if

all the satellites
in space collided

just think
how heavenly
it would be!


13) Anne-France Salmon Stevenson, Los Angeles, California, USA

my name is dove

on fragile branches
flying between continents

meeting friends
visiting
the world


14) Alegria Imperial, Vancouver, British Columbia, Canada

midnight sky

the glint of sapphire
on wet leaves

a rustle of shadows
in blindness
our fingers lock


15) Nimu Parmar, Stanmore, Middlesex, England

the train chugs

along the track
steam bellowing from its chimney

smog and smoke fills the air
and how she smiles
as she goes . . .


16) Tracy Davidson, Stratford-upon-Avon, Warwickshire, England

desert heat

unable to wipe
sweat from her face

she waits
for her husband
to cast the first stone


17) Samantha Sirimanne Hyde, Denistone, New South Wales, Australia

cutting squares
of vintage silk
from your saris

recalling how a lifetime ago
you taught me
crimson lake, cerulean blue


18) Christine L. Villa, North Highlands, California, USA

death anniversary

sprouting weeds
on mother’s burial lot

maybe today
I’ll find a memory
to miss her


19) Gloria Dawson, Leeds, West Yorkshire, England

Trauma never died

and kept writing her name
in sandstone temple corners,

the kind
of light you can’t conceive
until the sun comes up


20) Oz Hardwick, York, North Yorkshire, England

the coffee is cold

measuring time
by the cat’s shadow

I sort letters
arrange flowers
dust right into dark corners


21) Johannes S. H. Bjerg, Højby, Denmark

the glow worm of a night train

light travels
from light to light

back home
the rain is
where I left it


22) Pat Geyer, East Brunswick, New Jersey, USA

sometimes

without thinking
or even feeling

it blows
in all directions . . .
north wind


23) Gavin Austin, Sydney, New South Wales, Australia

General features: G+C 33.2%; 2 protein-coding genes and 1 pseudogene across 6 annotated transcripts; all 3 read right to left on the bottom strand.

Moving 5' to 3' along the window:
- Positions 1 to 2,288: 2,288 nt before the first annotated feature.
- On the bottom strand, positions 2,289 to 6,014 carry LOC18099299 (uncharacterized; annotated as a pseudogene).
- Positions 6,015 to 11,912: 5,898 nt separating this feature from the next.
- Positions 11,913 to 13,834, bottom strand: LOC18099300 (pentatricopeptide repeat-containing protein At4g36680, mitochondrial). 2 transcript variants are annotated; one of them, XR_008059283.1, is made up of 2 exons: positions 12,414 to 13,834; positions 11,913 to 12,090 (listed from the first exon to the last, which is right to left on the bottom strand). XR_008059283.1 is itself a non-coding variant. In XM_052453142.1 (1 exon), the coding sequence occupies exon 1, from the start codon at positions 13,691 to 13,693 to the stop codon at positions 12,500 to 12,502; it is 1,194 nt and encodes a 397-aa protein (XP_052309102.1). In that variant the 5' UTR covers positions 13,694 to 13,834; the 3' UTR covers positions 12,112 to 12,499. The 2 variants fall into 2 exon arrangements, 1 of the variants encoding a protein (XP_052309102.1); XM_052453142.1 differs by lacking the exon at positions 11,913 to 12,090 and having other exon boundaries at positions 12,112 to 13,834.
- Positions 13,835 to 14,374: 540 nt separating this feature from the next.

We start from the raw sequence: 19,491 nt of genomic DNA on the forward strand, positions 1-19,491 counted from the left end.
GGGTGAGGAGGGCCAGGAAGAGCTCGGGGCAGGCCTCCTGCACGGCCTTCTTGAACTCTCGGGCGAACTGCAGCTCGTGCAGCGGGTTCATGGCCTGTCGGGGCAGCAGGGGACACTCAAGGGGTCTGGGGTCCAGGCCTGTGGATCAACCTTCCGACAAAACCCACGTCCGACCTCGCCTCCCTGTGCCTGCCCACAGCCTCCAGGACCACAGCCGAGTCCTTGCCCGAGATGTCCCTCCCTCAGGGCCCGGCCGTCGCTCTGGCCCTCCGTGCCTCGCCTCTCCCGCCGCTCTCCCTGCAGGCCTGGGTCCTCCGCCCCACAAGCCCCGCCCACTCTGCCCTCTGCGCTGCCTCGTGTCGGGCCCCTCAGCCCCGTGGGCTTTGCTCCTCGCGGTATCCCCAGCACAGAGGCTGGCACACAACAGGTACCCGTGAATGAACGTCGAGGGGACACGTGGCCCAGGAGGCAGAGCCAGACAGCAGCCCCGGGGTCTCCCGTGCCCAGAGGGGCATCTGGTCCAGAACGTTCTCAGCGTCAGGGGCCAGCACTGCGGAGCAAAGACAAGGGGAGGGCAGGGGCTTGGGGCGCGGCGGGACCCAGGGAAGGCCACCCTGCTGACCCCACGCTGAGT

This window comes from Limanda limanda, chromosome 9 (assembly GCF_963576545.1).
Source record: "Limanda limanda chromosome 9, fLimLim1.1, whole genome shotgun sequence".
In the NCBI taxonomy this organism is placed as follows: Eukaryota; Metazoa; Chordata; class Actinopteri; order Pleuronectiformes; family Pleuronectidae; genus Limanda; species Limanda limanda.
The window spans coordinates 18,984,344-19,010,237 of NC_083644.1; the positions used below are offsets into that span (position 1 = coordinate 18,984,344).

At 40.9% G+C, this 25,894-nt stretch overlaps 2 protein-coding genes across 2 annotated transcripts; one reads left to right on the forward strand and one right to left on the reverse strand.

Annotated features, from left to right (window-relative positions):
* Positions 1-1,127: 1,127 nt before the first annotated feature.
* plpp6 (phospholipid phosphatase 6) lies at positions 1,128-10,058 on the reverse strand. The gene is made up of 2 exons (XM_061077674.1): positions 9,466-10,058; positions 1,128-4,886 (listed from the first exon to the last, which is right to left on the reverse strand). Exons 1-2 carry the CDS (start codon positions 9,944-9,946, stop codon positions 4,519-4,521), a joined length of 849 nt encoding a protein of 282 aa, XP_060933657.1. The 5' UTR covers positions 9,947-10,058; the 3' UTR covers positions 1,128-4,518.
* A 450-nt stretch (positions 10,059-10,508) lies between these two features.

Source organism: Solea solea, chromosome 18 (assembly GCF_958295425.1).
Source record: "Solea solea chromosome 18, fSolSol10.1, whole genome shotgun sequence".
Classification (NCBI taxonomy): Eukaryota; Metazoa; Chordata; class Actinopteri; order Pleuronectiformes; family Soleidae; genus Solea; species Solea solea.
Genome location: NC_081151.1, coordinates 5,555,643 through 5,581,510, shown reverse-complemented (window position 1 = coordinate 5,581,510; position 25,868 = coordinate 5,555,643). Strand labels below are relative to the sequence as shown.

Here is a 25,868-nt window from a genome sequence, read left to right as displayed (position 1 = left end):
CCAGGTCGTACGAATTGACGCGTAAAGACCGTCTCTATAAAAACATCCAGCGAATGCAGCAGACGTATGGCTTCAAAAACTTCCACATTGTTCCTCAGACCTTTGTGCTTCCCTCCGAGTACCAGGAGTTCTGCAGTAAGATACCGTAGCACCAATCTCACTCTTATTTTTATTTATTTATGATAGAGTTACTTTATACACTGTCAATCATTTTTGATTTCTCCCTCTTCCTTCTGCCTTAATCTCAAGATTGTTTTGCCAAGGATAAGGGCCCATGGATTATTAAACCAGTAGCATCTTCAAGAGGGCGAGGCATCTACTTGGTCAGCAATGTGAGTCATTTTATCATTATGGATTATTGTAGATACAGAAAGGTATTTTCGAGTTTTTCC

struggling

to calm
his racing heart

it is at 3am
that the monsters
come


24) Kath Abela Wilson, Pasadena, California, USA

a large bubble

filled with days floats
on a dark river

I scoop it up without breaking
while mother watches from yesterday
dreaming


25) Sheila Windsor, Bexhill-on-Sea, East Sussex, England

lost world

word into sigh
into breath

and all the while
dew
soundless


The original guidelines of the cherita

CHERITA [1 — 2 — 3)
(pronounced CHAIR-rita)

Cherita is the Malay word for story or tale. A cherita consists of a single stanza of a one-line verse, followed by a two-line verse, and then finishing with a three-line verse. It can be written solo or with up to three partners.

The cherita tells a story. It was created by ai li on the 22 June 1997 in memory of her grandparents who were raconteurs extraordinaire. It was also inspired by Larry Kimmel’s sensitive recognition of a shorter form contained within the opening three-verse stanza of ai li’s LUNENGA, which had been created on the 27 May 1997.


Biographies and acknowledgments


Matsukaze is a classical vocalist/actor/poet living in Dallas, TX. He has been writing short verse since early 2006.

George Tardios : Born London. First Director of Totleigh Barton, the Arvon Foundation’s first residential creative writing centre in Devon. Published in six ‘PEN/Arts Council’ anthologies by Hutchinson. Numerous poems in ‘The London Magazine’. Two collections, ‘BullSong’ and ‘Buttoned-Up Shapes’, available from Amazon. The latter also being published in Cyprus by ‘Armida Publications’ in a Greek translation. Founded and administered the ‘National Poetry Competition’ for the Poetry Society when it was sited at Earls Court.

Steve Travis : i enjoy the challenge of writing. and when a poem almost writes itself sometimes. and i love when a poem touches me in some way, and i love when something i write does the same for someone else. i live on the east coast of the states. in between working, i write, read, exercise. walks. being mindful.